Internet shutdowns in Asia have become frequent and persistent, an ominous sign of shrinking public space for debate and discourse. The shutdowns have become an irresistible option for governments of all stripes and ideological affiliations. Democratic India, Sri Lanka, Indonesia and the Philippines are prodigious offenders. So are Asia’s more repressive regimes, notably China.
In their defence, governments have offered real and imagined threats to national security as reasons for shutting down the pipes. It is useful to examine these claims as well as to objectively frame the issue. Are internet shutdowns in Asia legitimate and can be defended and explained as threats to national security? Or should we take a broader approach where international law, norms, values, rights and indeed economic stability could be invoked to curb this invidious practice?
Let’s start with the shutdown in Kashmir, where Indian authorities clamped down on internet access for a straight 165 days, described by rights group Access Now as the ‘longest shutdown ever in a democracy’. The Kashmir Chamber of Commerce and Industry estimates that the shutdown had huge economic costs, estimated at over £1.9 billion.
The economic cost of the continuing surveillance and shutdown in China’s Xinjiang province is likely to be higher. But India is a democracy and could be a role model, which is why the recent assertion of Communications and Information Technology Minister Ravishankar Prasad is worrying. He asserted in Parliament that the Indian citizen’s right to the internet was not a fundamental right. ‘While right of internet is important, security of the country is equally important…Can we deny (that) the internet is abused by terrorists…?’.
The minister’s primary defence of the shutdown – that the internet was being abused by terrorists and others to foment unrest – has some merit. Our starting point therefore is that big tech platforms should be doing a significantly better job in monitoring content and in removing material designed to provoke violence and hatred. This is the original sin and Asian governments are right to worry about messaging platforms, for example, becoming preferred channels for venom and hate speech.
To date, the big tech firms have made the right noises about monitoring and moderating content, but they have not gone far enough, providing governments with the excuse to routinely shut down access. To be blunt, self-regulation of the platforms is not working and tougher global regulation, enforcement and sanctions, possibly via the G20, would help.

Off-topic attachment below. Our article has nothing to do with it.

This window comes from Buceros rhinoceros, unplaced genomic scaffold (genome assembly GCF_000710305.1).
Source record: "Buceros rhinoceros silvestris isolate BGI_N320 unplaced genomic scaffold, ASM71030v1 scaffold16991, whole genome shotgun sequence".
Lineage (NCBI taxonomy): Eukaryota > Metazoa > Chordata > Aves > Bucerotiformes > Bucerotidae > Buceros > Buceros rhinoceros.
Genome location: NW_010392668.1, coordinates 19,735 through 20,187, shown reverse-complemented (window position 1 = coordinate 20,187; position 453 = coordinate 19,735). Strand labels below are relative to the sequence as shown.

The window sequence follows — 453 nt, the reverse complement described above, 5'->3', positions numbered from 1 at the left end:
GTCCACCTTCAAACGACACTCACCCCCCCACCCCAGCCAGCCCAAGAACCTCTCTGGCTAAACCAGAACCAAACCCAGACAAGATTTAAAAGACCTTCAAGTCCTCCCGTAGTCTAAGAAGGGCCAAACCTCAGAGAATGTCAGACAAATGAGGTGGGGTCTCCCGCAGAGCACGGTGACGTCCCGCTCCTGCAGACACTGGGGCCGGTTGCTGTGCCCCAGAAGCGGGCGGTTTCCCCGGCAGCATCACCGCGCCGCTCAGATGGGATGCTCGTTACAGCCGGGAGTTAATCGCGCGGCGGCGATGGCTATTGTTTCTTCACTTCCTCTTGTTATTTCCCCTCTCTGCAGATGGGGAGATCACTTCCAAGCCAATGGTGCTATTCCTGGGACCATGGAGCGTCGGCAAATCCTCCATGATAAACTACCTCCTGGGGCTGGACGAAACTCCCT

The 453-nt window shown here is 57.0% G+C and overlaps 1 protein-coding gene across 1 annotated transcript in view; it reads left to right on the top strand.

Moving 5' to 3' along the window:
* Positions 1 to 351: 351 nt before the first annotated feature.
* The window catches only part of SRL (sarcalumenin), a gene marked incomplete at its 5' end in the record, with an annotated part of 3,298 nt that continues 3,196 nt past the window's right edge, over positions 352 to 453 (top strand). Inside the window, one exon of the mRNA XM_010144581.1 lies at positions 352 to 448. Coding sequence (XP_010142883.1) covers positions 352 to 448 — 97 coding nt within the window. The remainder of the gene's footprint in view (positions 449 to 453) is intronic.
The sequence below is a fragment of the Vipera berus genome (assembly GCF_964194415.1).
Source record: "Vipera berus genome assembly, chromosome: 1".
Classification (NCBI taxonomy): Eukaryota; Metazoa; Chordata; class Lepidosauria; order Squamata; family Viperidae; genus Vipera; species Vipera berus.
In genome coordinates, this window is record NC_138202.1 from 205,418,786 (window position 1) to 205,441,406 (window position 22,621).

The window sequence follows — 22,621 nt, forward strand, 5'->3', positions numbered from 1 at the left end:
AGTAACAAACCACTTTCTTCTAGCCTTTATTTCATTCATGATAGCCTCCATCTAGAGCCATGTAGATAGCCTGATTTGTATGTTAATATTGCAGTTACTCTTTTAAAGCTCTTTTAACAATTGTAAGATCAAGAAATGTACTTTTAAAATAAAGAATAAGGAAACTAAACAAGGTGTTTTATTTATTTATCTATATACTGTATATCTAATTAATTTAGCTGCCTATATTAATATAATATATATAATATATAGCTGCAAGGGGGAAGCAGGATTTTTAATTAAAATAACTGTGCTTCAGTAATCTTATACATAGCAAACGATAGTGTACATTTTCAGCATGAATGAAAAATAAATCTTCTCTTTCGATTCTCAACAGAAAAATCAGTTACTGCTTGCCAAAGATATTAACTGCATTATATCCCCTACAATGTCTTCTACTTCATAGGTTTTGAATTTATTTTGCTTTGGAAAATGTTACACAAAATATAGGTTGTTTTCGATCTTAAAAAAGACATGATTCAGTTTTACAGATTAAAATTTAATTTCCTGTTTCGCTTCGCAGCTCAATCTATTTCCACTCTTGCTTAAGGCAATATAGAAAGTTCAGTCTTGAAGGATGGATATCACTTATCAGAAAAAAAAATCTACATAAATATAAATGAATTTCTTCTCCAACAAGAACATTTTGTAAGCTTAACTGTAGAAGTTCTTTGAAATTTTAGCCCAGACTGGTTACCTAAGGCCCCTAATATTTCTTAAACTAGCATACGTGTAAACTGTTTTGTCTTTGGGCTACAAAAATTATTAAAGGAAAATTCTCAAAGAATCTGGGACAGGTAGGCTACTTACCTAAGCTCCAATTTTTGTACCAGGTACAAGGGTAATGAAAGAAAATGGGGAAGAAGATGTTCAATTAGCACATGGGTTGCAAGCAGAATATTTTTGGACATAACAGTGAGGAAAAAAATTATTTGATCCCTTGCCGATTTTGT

At the same time, better policing of the platforms will not resolve the issue entirely because governments regard internet shutdowns as a useful way to restrict human rights and to consolidate political control and surveillance over citizens. The international community – including nation-states, NGOs and the private sector – needs to come together and embrace two overarching principles:
First, digital access is a fundamental human right and integrated into global declarations and norms.
Second, to protect fragmentation and Balkanization of the internet, the digital pipes which carry data across national boundaries should be embedded into international law as being part of the global commons (just like oceans are under maritime law). This would raise the bar on countries which frequently restrict digital access to their citizens.
Sensible though these recommendations might seem, it is obvious that many Asian governments would be loath to sign up to global declarations which would limit their policy options at home. There is an economic dimension to internet shutdowns, as the Kashmir case makes clear, which could be addressed by naming and shaming, just as the OECD’s Financial Action Task Force does for countries falling foul of money laundering regulations. Recommendations include:
- Digital access should be included in the UN’s Human Development Index.
- The World Bank’s closely followed Doing Business Index (DBI) should score countries favourably based on their commitment to offering unimpeded access to the internet. China and India watch the DBI rankings very closely and will be forced to pursue a more liberal approach if their rankings fall precipitously.
- Since internet shutdowns have a clear economic cost, particularly in payments and financial services, the International Monetary Fund (IMF) should make an annual determination of member countries (as part of its surveillance mandate) of the impact of shutdowns on economic activity and financial stability.
Finally, all Asian governments have declared a public commitment to drive financial inclusion by providing digital access and identity to the poor and vulnerable. This mandate is at odds with frequent internet disruptions. A small vendor in Kashmir, Xinjiang or elsewhere in the region has limited or no recourse when the pipes are shut down. Central banks in the region need to step in by offering some level of protection, just like deposit insurance coverage.
It is clear that many of these recommendations would be rejected outright by many Asian governments. They regard internet shutdowns as part of their policy toolkit to deal with external and internal threats to national security. In pursuing such a rigid approach, governments are wilfully curbing their citizens’ space for debate and ignoring a much broader issue of rights to digital access.
Armed with a hammer, it is tempting for governments to regard the internet as a nail. The international community and citizens’ groups have an obligation to make such hammering very expensive.